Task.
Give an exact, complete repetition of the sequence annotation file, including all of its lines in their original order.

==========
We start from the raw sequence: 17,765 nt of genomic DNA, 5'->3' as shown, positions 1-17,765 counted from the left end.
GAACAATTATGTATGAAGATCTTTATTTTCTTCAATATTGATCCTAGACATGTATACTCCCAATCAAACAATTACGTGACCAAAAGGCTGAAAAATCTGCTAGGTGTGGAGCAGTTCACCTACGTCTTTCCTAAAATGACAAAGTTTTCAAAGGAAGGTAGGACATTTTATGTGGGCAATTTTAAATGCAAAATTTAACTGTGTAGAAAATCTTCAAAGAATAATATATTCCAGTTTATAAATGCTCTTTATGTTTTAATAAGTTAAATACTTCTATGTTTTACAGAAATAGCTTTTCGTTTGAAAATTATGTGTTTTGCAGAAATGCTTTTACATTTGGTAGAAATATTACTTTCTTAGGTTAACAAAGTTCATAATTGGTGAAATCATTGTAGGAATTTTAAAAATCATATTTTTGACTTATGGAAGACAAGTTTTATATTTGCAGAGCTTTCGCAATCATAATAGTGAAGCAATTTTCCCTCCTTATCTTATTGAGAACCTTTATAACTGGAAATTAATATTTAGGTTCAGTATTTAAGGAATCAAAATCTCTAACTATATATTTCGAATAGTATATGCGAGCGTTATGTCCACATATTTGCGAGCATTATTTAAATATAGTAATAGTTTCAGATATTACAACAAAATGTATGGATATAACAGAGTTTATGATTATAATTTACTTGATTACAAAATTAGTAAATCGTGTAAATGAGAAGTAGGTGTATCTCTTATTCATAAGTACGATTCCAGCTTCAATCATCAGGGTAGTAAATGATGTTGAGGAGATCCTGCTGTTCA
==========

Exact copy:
We start from the raw sequence: 17,765 nt of genomic DNA, 5'->3' as shown, positions 1-17,765 counted from the left end.
GAACAATTATGTATGAAGATCTTTATTTTCTTCAATATTGATCCTAGACATGTATACTCCCAATCAAACAATTACGTGACCAAAAGGCTGAAAAATCTGCTAGGTGTGGAGCAGTTCACCTACGTCTTTCCTAAAATGACAAAGTTTTCAAAGGAAGGTAGGACATTTTATGTGGGCAATTTTAAATGCAAAATTTAACTGTGTAGAAAATCTTCAAAGAATAATATATTCCAGTTTATAAATGCTCTTTATGTTTTAATAAGTTAAATACTTCTATGTTTTACAGAAATAGCTTTTCGTTTGAAAATTATGTGTTTTGCAGAAATGCTTTTACATTTGGTAGAAATATTACTTTCTTAGGTTAACAAAGTTCATAATTGGTGAAATCATTGTAGGAATTTTAAAAATCATATTTTTGACTTATGGAAGACAAGTTTTATATTTGCAGAGCTTTCGCAATCATAATAGTGAAGCAATTTTCCCTCCTTATCTTATTGAGAACCTTTATAACTGGAAATTAATATTTAGGTTCAGTATTTAAGGAATCAAAATCTCTAACTATATATTTCGAATAGTATATGCGAGCGTTATGTCCACATATTTGCGAGCATTATTTAAATATAGTAATAGTTTCAGATATTACAACAAAATGTATGGATATAACAGAGTTTATGATTATAATTTACTTGATTACAAAATTAGTAAATCGTGTAAATGAGAAGTAGGTGTATCTCTTATTCATAAGTACGATTCCAGCTTCAATCATCAGGGTAGTAAATGATGTTGAGGAGATCCTGCTGTTCA